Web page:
The Louisville Fairness Campaign is joining a group of African-American LGBT residents in protesting a gay bar owner who compared President Obama to a chimpanzee.
Small businessman Michael Flatt owns Tryangles and Teddy Bears, two gay bars in the city. Last week, he posted a picture to his Facebook page that showed former President Ronald Reagan feeding a chimp. The caption said it was a photograph of Reagan babysitting Mr. Obama in the early 1960s.
Since then, several black LGBT residents and activists have voiced outrage at the incident and the group Kentuckiana Black-Gay Pride has organized a demonstration outside Tryangles for this Friday.
“For me and my community it’s deeper than a picture. Even if you take Obama out of the situation, what is funny about the picture? It was created for racial humor only because when you question them what’s funny they can’t answer,” says Tanya Couch, founder of Kentuckiana Black-Gay Pride. “It is a lot of outrage for me. You are depicting our whole community as chimps and that’s not funny.”
Flatt did not respond to a request for comment and several supporters have backed his posting, calling it a satire. However, a Flatt spokesperson says the bar owner has apologized for the incident and has spoken with leaders of the Fairness Campaign about reconciliation.
Fairness Campaign Director Chris Hartman says Flatt told him he wasn’t aware of the historical connotation between African-Americans and lower primates. But Hartman says his group still supports the protest and will join Kentuckiana Black-Gay Pride to hold him accountable.
In a statement sent to gay rights leaders, Flatt says he made a mistake and that he is not a racist despite how people may react to the picture.
“I believe in humanity. I believe in my community. I have devoted my entire life to trying to bring happiness and show kindness and the same respect that I would want to be shown,” he says. “But I do understand respect is earned. I want you all to know, I understand the picture was racist. I did not understand that at the time. I too grow, make mistakes and learn something every day.”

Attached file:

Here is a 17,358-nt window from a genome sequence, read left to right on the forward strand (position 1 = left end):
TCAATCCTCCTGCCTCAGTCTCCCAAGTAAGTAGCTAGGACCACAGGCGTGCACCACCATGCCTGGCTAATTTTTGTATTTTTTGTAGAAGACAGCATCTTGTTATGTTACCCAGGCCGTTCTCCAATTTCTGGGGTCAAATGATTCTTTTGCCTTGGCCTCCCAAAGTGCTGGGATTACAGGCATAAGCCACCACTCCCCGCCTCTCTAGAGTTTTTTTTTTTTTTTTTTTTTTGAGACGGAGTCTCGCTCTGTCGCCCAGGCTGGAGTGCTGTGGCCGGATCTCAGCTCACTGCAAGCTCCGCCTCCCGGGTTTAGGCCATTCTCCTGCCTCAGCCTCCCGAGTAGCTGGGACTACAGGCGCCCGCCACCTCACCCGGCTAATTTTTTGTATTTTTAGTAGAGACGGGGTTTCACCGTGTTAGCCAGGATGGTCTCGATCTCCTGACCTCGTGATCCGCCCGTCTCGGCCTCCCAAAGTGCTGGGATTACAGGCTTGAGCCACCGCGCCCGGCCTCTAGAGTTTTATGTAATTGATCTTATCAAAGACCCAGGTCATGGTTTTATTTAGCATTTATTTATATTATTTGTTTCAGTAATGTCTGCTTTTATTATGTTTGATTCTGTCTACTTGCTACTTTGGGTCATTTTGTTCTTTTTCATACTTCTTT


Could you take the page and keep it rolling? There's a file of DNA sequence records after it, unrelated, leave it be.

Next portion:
Black LGBT activists, however, have said they don’t believe Flatt’s explanation that he didn’t know about the history of comparing minorities to animals. And others have compared the controversy to a 2008 incident at Woody’s Tavern, when a gay bar owner used racial epithets against patrons.
During that situation, bar owner David Norton accosted a group of black customers out of the bar calling them “cunts,” “bitches,” “niggers” and other slurs. Almost a year after the incident Norton apologized, but later recanted and a boycott was called until the bar was closed down.
Fairness board member Jaison Gardner was one of the patrons involved. He says the two situations are different, but that it speaks to a climate of racism in the city’s LGBT community.
“We need to make it clear there are black LGBT people who are just as part of this community as a white gay club owner and a white lesbian who goes to nightclubs owner and it’s not okay to mock any segment of our community,” he says.
Hartman concurs there is a pattern of gay white club owners clashing with black LGBT customers and Fairness needs to call attention to those concerns.
“This has become a problem associated with white gay males sort of a certain financial affluence who are prominent members of the community. And it just elucidates how deep-rooted and systemic racism is in America and that white privilege is in every single community,” he says.